Starting shooting: What’s a lock, stock and barrel?
How to get to know your way around a lock, stock and barrel ...
“Lock, stock and barrel” is an expression taken from gun making and the three parts have been essential elements of a gun from the first invention.
- A barrel is the hollowed out tube down which the ammunition is shot
- The stock is the wooden bit that rests against your shoulder
- The lock is the mechanism that fires the gun when the trigger is pulled
The sequence of events when a gun fires
To understand the sequence of events when your gun fires, it’s best to start by looking at a cartridge. Inside the tube, at the front, is the charge of shot. Behind that is a wad, which pushes the shot through the barrel and forms a gas seal. Behind that is the propellant charge – a chemical compound called nitro-cellulose. Like all propellants and explosives, nitro-cellulose generates its own oxygen as it burns, and can therefore burn in a vacuum.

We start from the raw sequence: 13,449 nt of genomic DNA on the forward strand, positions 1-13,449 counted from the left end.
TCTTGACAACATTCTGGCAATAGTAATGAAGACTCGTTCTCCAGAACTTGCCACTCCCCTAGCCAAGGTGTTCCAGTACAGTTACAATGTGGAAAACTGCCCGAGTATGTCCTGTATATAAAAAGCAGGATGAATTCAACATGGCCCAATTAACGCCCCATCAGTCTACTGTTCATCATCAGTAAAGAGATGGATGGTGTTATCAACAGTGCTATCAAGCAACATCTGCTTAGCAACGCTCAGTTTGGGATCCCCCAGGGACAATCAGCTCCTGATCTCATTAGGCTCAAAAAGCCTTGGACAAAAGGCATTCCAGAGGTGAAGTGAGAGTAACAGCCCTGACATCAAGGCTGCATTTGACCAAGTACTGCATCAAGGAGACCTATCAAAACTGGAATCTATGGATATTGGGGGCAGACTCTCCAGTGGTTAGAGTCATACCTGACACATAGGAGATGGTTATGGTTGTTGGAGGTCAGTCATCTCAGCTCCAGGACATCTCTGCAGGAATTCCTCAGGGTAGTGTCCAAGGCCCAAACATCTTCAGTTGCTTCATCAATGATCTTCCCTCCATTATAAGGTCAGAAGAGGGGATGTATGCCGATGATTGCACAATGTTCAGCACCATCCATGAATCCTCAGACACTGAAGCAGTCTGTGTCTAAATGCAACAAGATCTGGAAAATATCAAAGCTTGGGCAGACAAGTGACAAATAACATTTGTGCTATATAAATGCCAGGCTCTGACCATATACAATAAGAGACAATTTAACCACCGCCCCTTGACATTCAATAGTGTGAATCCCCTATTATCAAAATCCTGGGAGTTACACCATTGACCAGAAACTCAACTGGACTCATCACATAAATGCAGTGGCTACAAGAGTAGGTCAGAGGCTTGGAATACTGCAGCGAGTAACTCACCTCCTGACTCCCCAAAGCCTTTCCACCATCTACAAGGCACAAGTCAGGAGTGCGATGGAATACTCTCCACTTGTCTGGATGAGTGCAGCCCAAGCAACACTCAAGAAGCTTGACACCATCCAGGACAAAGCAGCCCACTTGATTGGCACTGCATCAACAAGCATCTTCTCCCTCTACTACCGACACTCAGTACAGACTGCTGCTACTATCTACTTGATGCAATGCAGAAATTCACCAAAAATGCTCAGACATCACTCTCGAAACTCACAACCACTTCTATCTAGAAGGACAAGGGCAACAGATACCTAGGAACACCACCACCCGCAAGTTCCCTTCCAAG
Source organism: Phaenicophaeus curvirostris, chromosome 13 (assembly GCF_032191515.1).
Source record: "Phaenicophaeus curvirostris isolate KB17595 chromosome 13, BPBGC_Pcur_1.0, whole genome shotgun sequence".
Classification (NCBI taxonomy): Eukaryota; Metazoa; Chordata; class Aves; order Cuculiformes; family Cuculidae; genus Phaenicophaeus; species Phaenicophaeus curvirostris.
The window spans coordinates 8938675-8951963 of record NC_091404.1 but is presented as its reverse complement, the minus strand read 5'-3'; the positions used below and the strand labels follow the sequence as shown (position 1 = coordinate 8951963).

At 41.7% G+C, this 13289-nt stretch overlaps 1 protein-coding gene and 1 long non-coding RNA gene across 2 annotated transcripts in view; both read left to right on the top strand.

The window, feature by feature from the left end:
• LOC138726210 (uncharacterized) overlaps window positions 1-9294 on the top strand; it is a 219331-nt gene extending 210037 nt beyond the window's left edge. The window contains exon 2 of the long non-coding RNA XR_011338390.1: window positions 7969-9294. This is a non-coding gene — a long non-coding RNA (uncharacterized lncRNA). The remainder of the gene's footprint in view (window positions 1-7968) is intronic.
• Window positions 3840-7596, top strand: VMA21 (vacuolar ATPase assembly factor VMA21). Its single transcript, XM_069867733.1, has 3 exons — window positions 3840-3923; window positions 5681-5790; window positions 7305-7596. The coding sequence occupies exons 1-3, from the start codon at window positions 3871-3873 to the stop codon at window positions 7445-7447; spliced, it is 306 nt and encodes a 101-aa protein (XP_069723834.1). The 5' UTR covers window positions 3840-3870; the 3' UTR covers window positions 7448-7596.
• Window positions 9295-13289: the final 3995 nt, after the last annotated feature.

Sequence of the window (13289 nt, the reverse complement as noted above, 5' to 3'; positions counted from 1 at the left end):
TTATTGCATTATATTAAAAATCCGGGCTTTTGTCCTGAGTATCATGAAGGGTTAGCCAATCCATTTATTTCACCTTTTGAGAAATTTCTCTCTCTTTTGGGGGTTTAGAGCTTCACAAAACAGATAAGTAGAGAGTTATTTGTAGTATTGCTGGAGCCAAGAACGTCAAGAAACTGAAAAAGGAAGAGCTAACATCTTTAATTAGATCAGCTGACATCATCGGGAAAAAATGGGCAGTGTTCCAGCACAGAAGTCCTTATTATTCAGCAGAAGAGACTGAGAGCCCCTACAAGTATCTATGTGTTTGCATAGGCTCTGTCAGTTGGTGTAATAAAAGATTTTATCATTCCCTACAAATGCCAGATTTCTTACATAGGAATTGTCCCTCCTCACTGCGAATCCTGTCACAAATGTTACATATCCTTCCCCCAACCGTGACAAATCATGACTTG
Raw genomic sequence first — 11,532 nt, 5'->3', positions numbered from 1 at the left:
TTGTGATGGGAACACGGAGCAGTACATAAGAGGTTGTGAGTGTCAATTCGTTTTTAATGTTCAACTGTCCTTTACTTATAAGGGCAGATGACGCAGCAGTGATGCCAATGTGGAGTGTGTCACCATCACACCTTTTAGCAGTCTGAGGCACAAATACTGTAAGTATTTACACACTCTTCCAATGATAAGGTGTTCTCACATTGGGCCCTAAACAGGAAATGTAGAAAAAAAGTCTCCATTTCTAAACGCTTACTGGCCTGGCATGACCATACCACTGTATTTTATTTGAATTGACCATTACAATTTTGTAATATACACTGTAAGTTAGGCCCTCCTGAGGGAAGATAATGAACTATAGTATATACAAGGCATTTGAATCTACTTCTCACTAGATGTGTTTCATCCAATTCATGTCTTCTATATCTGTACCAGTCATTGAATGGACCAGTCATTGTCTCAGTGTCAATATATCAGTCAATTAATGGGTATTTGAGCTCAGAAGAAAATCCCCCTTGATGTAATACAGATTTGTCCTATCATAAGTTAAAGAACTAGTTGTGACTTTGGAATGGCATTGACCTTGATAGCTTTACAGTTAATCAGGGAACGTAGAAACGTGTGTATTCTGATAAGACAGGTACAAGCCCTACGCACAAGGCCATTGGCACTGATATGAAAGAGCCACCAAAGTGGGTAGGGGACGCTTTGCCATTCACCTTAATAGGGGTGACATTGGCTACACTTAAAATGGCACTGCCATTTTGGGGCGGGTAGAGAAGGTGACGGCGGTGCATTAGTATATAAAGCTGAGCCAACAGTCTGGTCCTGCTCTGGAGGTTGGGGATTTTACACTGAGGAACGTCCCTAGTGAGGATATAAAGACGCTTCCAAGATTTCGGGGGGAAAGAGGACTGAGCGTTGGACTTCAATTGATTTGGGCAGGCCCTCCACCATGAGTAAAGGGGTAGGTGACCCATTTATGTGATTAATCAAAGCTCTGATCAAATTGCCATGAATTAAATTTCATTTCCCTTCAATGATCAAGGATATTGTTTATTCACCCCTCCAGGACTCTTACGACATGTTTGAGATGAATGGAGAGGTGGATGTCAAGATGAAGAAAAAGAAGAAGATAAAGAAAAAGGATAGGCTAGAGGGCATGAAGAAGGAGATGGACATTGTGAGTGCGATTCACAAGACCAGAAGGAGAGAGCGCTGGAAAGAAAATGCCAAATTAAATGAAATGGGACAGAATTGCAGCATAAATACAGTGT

With so many shotgun terms floating about, it can be hard to know what you’re talking about.
Lewis Potter looks at the inner workings of a shotgun to explain and illustrate how a shotgun works
Behind the propellant charge is the primer. That’s the little copper-coloured disc you can see in the middle of the brass head. The primer is a little, soft metal cup containing a relatively unstable chemical compound which bursts into flames when hit.
The actual firing sequence begins when you open your gun to load it. The opening of the gun forces internal hammers back against springs, and when you close the gun the hammers are held in the fully back position by catches known as sears. These sears are attached to the trigger mechanism.
When you pull the trigger, a hammer is released by its sear, and accelerates forward to hit the rear end of a firing pin which passes through the breech face of the gun and makes contact with the primer. The firing pin hits the primer hard enough to dent the metal, and this causes the unstable chemical inside to ignite. A jet of flame from the primer rushes forward to ignite the nitro-cellulose propellant, which burns rapidly to form a large volume of hot, expanding gas.
This high gas pressure forces the wad and the shot through the barrel, usually accelerating it to supersonic speed, and you hear the bang as the shot, wad and hot gas exit into the open air.